The menus do offer assist tools for novices that display on-screen photography tips to explain various settings.

The camera provides both a Quick Menu and LV Super Control Panel, displaying a variety of on-screen settings and critical shooting information. Overall, they’re quite helpful and save trips to the main menu.

When shooting in the manual mode, the d-pad selects and changes Shutter Speed and Aperture. An interesting way to do this, but excellent for those who prefer manual exposure.

Physical Layout & Ergonomics

The camera maintains a similar styling and design as the predecessor, giving it a nostalgic appeal. It features the neural dials on the top plate, providing quite a tactile sensation. And it keeps the embossed Olympus logo with a gold inlay. Overall, the design is excellent. For those who like a more stylish fashion-forward design, this is right up your alley. The camera also feels solid and well made. It features the same magnesium alloy frame as the predecessor, for a similar level of robustness. However, it does offer a few improvements. Firstly, the grip is now larger and more pronounced, improving the handling. And the Mode Dial is also slightly larger, which makes it easier to change settings. Otherwise, there are a few minor cosmetic tweaks here and there, but externally the camera is mostly the same as the predecessor. It’s the same familiar and straightforward control set. And coming in at 332 g body alone, it’s also equally as compact.

The camera offers a dedicated Wi-Fi button for quick access to image transfer from the Playback Menu to the connected device.

It has a dedicated movie record button that starts movie recordings when the Mode Dial isn’t in the Movie record position.

It has a dedicated Art Mode position on the Mode Wheel, giving users quick access to the 16 built-in art filters. And the camera provides two additional filters, Bleach Bypass and Instant Film, that are new for this release.

It also has a dedicated position for Advanced Photography (AP) Mode on the Mode Dial, which gives users direct access to the variety of features offered. The AP mode culminates all of Olympus’s more advanced and innovative shooting modes into a single location, a feature first introduced on the EM-10 Mark III. And this grouping makes them far easier to find than it used to be.

Niche Features/Extras

In addition to Wi-Fi, it now offers Bluetooth connectivity, a new addition to the series. Adding Bluetooth allows the camera to maintain an always-on low-powered connection to the paired device, improving image transfer speeds, and consistency. It also means that users can transfer images via the OI. Share app, even when the camera’s asleep, without ever having to take the camera out of the bag. The camera also supports wireless remote control and can automatically geotag images.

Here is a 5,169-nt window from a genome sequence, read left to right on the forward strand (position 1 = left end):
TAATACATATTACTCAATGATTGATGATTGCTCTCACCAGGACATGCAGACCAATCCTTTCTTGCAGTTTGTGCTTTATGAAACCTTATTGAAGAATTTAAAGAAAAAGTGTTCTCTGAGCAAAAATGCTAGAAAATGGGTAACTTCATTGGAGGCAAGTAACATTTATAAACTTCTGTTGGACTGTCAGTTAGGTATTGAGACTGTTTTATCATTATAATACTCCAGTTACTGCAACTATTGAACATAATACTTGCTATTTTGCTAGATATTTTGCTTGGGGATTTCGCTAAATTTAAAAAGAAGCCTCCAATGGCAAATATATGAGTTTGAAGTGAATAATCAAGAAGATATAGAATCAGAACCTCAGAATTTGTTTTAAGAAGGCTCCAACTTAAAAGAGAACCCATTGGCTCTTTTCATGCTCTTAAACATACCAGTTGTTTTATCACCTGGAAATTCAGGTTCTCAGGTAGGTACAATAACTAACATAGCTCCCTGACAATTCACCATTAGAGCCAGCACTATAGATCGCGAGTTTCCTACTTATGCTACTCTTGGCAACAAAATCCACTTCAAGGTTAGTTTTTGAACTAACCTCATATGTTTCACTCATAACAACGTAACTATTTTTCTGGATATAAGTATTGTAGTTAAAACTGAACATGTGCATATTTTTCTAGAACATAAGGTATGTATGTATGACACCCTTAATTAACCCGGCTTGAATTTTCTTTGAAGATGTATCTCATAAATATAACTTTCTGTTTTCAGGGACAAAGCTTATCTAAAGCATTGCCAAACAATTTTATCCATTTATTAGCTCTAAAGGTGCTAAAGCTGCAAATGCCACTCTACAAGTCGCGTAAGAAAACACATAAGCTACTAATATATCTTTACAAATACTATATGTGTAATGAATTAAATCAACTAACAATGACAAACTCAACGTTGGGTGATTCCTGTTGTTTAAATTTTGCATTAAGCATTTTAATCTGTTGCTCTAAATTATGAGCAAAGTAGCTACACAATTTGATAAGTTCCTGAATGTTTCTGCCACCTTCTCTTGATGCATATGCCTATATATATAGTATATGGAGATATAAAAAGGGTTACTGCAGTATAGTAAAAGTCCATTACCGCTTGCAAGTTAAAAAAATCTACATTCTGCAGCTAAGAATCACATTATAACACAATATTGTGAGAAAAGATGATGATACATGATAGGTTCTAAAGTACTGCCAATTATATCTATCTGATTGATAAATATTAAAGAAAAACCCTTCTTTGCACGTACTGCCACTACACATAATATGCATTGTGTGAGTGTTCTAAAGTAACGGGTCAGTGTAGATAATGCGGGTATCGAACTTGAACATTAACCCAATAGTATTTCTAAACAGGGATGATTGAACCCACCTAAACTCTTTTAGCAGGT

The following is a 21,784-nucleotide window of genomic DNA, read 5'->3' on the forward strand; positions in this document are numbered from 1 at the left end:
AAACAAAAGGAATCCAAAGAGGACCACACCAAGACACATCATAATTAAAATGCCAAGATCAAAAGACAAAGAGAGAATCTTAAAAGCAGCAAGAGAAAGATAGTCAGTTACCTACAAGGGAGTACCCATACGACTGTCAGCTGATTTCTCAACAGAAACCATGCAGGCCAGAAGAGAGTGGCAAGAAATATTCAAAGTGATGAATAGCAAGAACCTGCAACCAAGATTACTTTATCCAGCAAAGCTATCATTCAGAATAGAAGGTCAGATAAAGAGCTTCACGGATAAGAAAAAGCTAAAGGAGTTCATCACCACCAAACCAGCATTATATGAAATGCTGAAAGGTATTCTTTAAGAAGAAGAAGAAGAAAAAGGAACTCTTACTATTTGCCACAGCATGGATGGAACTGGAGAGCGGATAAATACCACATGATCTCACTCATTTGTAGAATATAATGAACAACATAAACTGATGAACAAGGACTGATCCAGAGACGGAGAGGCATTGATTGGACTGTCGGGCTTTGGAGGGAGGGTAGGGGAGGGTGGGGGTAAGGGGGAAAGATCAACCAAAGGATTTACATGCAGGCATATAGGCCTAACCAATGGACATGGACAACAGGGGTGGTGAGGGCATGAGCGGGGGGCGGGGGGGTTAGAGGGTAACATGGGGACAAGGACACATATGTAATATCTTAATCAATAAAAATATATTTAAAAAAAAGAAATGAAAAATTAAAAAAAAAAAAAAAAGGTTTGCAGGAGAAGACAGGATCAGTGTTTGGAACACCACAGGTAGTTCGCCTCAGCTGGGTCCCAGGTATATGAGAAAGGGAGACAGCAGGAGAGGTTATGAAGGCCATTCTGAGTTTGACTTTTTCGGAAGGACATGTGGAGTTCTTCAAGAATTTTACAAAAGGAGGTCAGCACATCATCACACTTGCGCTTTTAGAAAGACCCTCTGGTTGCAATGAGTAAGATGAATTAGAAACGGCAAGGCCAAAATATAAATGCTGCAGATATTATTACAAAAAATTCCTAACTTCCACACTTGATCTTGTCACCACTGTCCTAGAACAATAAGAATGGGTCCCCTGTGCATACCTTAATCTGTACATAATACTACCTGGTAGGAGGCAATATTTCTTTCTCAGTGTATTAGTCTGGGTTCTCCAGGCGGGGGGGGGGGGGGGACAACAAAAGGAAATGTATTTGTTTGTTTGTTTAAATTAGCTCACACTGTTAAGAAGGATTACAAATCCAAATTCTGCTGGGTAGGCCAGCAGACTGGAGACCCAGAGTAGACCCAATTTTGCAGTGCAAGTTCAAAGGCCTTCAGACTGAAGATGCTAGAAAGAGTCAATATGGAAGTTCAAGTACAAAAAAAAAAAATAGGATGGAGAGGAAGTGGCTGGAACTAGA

Unlike the predecessor, it now features a built-in pop-up flash, removing the need to connect an external one to the hot shoe. The new flash can also tilt for bounce flash if needed.

It features 3-axis image stabilization for use in both photos and videos. And the stabilization system offers two settings, which vary in intensity. While it’s not the higher-end 5-axis system found in Olympus’ top-end cameras, it does work incredibly well. Olympus officially rates the system for 3.5 stops of compensation, and the results are remarkably steady. Even if you consciously shake your hand, the resulting footage remains to shake free. For the price, this camera’s stabilization system is class-leading.

It now features a built-in sweep panorama mode, which creates either horizontal or vertical panoramas. And it can stitch them in-camera, making it the first Olympus camera to obtain this feature.

It obtains the full suite of Advanced Photography (AP) modes form the predecessor. These include Focus Bracketing which takes eight images at different focus settings and combines them in-camera. Built-in HDR, Multi-exposure, and Keystone Compensation. Plus timelapse recording, which is fully customizable and can render an optional in-camera video. And it also obtains the full suite of Live Time modes, which builds the exposure based on changes in light throughout the scene.

The camera offers extensive in-camera RAW and JPEG processing. You can select picture modes, and make individual adjustments to contrast, sharpness, among many other settings.

It has a fully silent electronic shutter.

It obtains the e-Portrait mode from the predecessor, which smooths skin tones for flawless portraits, without any post-processing.

Cons:

Video Capabilities

The camera lacks Auto ISO during video recordings, which means you’ll have to compensate for changes in ambient light manually.

The camera lacks zebras for highlight warning indication.

Focus magnification is not available during video recording, only peeking.

The camera automatically segments video recordings into 4 GB chunks, which require post-processing to create a single seamless video.

Autofocus Performance